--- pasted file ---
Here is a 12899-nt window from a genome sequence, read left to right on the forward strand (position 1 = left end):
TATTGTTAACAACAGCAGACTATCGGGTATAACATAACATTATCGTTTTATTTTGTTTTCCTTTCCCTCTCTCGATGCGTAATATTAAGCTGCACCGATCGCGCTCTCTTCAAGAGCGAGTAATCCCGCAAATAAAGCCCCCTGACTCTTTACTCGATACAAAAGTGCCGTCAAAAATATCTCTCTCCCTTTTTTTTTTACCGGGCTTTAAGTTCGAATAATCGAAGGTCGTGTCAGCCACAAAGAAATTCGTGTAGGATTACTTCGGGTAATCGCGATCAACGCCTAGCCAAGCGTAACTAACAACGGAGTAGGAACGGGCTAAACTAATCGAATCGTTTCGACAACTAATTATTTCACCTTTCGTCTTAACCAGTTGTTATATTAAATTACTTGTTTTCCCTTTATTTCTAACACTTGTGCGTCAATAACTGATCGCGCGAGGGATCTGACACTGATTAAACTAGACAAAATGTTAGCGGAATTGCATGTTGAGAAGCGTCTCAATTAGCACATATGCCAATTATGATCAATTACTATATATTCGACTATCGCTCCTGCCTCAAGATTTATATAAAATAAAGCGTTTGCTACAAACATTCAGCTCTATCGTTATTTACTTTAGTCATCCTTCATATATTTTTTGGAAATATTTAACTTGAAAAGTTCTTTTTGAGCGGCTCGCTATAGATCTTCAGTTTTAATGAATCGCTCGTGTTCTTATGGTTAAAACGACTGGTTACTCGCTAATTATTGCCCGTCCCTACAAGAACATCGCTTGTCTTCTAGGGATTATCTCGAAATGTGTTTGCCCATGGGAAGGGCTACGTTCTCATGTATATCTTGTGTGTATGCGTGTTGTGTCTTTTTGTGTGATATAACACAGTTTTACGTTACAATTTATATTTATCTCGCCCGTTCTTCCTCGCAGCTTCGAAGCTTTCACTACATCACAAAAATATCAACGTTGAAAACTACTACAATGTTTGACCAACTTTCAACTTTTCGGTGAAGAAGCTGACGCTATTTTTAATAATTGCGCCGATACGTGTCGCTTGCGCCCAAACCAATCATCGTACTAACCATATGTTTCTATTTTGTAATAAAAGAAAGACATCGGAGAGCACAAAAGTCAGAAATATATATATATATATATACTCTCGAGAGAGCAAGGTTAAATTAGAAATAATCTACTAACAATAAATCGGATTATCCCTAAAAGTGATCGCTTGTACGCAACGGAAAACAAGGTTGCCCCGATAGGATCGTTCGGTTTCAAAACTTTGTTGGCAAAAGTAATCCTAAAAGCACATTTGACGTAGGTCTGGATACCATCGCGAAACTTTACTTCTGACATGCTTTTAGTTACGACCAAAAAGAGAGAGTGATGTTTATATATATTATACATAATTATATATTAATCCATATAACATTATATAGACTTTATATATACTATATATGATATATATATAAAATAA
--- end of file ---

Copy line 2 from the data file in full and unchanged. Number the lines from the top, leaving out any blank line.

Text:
TATTGTTAACAACAGCAGACTATCGGGTATAACATAACATTATCGTTTTATTTTGTTTTCCTTTCCCTCTCTCGATGCGTAATATTAAGCTGCACCGATCGCGCTCTCTTCAAGAGCGAGTAATCCCGCAAATAAAGCCCCCTGACTCTTTACTCGATACAAAAGTGCCGTCAAAAATATCTCTCTCCCTTTTTTTTTTACCGGGCTTTAAGTTCGAATAATCGAAGGTCGTGTCAGCCACAAAGAAATTCGTGTAGGATTACTTCGGGTAATCGCGATCAACGCCTAGCCAAGCGTAACTAACAACGGAGTAGGAACGGGCTAAACTAATCGAATCGTTTCGACAACTAATTATTTCACCTTTCGTCTTAACCAGTTGTTATATTAAATTACTTGTTTTCCCTTTATTTCTAACACTTGTGCGTCAATAACTGATCGCGCGAGGGATCTGACACTGATTAAACTAGACAAAATGTTAGCGGAATTGCATGTTGAGAAGCGTCTCAATTAGCACATATGCCAATTATGATCAATTACTATATATTCGACTATCGCTCCTGCCTCAAGATTTATATAAAATAAAGCGTTTGCTACAAACATTCAGCTCTATCGTTATTTACTTTAGTCATCCTTCATATATTTTTTGGAAATATTTAACTTGAAAAGTTCTTTTTGAGCGGCTCGCTATAGATCTTCAGTTTTAATGAATCGCTCGTGTTCTTATGGTTAAAACGACTGGTTACTCGCTAATTATTGCCCGTCCCTACAAGAACATCGCTTGTCTTCTAGGGATTATCTCGAAATGTGTTTGCCCATGGGAAGGGCTACGTTCTCATGTATATCTTGTGTGTATGCGTGTTGTGTCTTTTTGTGTGATATAACACAGTTTTACGTTACAATTTATATTTATCTCGCCCGTTCTTCCTCGCAGCTTCGAAGCTTTCACTACATCACAAAAATATCAACGTTGAAAACTACTACAATGTTTGACCAACTTTCAACTTTTCGGTGAAGAAGCTGACGCTATTTTTAATAATTGCGCCGATACGTGTCGCTTGCGCCCAAACCAATCATCGTACTAACCATATGTTTCTATTTTGTAATAAAAGAAAGACATCGGAGAGCACAAAAGTCAGAAATATATATATATATATATACTCTCGAGAGAGCAAGGTTAAATTAGAAATAATCTACTAACAATAAATCGGATTATCCCTAAAAGTGATCGCTTGTACGCAACGGAAAACAAGGTTGCCCCGATAGGATCGTTCGGTTTCAAAACTTTGTTGGCAAAAGTAATCCTAAAAGCACATTTGACGTAGGTCTGGATACCATCGCGAAACTTTACTTCTGACATGCTTTTAGTTACGACCAAAAAGAGAGAGTGATGTTTATATATATTATACATAATTATATATTAATCCATATAACATTATATAGACTTTATATATACTATATATGATATATATATAAAATAA